Home of the Edo-Tokyo Museum and Tokyo's main sumo arena (Ryogoku Kokugikan), both in Ryogoku.
[Taito (Asakusa, Ueno)]
The heart of Old Tokyo featuring the temples of Asakusa and National Museums in Ueno.
Home to Tokyo Dome and the University of Tokyo.
Famous for Kameido Tenjin and former woodland in Kiba, but now known for its many new public apartment complexes.
Home to Tokyo's last original tram line.
Many suburban wards, including Adachi, where one can visit one of Kanto's Three Great Temples: Nishi-arai Daishi, Katsushika, known for the charming Showa-era atmosphere of Shibamata and Edogawa, a quiet eastern suburb.
Includes the suburban wards of Kita, Itabashi and the quieter northern Nerima, which contains some of the 23 wards' last remaining farmland.
Home to the otaku paradise known as Nakano Broadway.
Half industrial complex, half upscale residential area.
- WHAT TO DO AND WHAT TO SEE
- Tokyo has a vast array of sights, but the first items on the agenda of most visitors are usually the temples of Asakusa, the gardens of the Imperial Palace (in Chiyoda) and the Meiji Shrine.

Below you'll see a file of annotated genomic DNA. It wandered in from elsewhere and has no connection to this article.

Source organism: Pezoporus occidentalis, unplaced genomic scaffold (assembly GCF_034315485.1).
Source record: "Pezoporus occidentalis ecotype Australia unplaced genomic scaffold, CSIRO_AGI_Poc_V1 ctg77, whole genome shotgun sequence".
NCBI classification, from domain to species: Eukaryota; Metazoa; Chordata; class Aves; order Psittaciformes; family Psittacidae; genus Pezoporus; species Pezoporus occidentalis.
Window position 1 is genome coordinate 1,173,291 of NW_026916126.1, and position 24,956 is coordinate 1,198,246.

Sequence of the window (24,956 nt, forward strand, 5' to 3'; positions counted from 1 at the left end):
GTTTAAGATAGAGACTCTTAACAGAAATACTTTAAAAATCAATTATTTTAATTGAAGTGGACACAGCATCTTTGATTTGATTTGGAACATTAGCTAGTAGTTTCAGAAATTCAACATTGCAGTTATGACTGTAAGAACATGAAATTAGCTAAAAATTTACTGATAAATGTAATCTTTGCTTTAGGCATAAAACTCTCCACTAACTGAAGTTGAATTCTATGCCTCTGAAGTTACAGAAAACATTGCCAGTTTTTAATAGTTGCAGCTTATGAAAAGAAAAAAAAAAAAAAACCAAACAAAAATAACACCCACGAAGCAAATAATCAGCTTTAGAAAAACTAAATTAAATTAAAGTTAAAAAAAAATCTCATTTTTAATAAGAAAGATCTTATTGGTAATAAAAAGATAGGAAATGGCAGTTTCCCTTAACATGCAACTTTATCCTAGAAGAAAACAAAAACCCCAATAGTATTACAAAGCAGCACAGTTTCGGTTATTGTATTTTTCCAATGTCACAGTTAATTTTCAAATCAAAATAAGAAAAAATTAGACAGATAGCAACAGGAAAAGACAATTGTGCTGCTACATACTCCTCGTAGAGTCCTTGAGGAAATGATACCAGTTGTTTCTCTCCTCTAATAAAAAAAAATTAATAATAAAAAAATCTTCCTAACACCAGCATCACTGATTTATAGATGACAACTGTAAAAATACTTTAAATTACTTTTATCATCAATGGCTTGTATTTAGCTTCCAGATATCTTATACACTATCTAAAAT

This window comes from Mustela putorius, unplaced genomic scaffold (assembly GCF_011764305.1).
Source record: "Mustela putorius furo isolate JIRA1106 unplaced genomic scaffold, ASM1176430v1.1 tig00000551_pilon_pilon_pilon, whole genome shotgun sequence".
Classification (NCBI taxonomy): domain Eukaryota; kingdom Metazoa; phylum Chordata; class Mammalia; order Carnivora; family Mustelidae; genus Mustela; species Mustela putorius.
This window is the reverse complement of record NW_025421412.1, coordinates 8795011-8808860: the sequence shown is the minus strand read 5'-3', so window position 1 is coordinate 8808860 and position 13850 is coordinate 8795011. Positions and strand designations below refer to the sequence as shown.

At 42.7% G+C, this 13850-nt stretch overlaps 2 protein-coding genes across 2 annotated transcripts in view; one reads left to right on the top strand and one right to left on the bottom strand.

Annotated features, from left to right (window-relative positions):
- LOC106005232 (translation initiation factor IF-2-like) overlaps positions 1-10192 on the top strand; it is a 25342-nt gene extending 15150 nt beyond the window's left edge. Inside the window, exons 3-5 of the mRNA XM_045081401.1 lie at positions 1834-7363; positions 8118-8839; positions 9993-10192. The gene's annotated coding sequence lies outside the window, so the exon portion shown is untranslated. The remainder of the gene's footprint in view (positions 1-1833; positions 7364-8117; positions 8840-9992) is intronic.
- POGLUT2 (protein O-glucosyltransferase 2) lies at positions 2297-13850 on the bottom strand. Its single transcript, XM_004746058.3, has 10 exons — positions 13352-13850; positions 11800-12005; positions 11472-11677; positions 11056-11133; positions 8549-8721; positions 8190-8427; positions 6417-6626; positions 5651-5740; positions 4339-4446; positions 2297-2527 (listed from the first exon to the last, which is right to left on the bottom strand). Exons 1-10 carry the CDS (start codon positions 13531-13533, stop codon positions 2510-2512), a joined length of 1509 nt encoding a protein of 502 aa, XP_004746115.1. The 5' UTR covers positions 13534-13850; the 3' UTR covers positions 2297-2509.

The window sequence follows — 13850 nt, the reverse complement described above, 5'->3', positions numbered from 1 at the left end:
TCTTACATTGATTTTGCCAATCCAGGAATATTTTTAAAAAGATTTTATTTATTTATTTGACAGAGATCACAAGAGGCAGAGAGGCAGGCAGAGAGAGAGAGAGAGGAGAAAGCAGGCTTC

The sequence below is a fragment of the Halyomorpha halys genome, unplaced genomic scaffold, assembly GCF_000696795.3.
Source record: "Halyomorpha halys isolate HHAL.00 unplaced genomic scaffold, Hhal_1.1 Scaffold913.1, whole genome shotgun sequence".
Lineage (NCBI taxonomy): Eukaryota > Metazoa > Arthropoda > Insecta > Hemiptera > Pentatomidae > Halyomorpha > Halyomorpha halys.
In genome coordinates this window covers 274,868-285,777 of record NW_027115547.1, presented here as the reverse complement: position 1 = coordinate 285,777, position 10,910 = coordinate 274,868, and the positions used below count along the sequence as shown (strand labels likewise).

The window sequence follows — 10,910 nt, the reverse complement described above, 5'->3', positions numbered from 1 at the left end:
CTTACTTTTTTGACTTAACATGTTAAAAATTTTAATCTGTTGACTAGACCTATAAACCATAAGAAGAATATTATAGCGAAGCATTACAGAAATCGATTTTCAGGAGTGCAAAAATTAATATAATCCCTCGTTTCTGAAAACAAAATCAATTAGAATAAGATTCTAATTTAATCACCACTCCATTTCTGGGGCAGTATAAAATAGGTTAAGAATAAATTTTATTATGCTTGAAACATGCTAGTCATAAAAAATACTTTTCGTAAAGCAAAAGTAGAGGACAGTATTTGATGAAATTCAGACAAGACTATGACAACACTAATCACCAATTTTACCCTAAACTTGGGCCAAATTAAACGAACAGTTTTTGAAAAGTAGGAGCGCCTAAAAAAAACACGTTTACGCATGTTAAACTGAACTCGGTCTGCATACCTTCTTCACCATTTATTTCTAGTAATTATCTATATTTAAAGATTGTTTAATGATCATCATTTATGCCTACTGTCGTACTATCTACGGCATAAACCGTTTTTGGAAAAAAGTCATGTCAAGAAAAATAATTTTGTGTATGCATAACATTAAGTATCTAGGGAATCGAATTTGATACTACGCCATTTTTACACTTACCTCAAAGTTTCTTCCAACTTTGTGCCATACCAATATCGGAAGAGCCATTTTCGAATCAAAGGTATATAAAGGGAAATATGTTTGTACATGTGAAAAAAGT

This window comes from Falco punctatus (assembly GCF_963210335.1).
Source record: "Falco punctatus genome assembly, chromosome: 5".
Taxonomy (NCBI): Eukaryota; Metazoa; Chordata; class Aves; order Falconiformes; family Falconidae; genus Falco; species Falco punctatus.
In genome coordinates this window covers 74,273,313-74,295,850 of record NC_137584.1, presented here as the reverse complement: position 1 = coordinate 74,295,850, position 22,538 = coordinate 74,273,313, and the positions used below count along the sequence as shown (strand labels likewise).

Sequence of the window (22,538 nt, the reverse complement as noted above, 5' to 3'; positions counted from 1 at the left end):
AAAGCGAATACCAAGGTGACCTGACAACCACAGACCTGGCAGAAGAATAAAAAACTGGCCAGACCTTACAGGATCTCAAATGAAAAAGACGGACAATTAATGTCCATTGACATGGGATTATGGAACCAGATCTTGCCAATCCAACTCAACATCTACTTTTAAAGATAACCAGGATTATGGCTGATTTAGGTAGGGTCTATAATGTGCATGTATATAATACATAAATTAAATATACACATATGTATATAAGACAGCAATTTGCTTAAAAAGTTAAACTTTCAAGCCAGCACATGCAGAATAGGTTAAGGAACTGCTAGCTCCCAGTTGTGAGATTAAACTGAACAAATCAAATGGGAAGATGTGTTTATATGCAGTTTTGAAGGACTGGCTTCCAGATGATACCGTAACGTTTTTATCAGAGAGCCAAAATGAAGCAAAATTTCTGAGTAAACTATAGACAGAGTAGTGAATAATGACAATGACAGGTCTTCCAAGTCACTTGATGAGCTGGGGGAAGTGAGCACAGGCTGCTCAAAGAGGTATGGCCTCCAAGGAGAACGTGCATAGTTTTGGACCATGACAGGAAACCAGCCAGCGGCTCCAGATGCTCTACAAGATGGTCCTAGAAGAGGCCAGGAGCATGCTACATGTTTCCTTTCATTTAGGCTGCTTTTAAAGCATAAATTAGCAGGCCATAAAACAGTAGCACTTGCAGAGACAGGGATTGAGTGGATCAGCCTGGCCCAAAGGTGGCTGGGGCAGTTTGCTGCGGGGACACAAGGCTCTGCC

Tokyo has many commercial centers for shopping, eating and simply wandering around for experiencing the modern Japanese urban phenomenon. Dazzling Shinjuku, youthful Shibuya and upmarket Ginza have their own unique characteristics . These areas are bustling throughout the day, but they really come into life in the evenings.
If you're looking for a viewing platform, the Tokyo Tower is the best known and offers an impressive view. The highest spot in Tokyo is the Tokyo Metropolitan Government building(Tokyo's City Hall) in Shinjuku. Its twin towers have viewing platforms that offer a great view over Tokyo and beyond.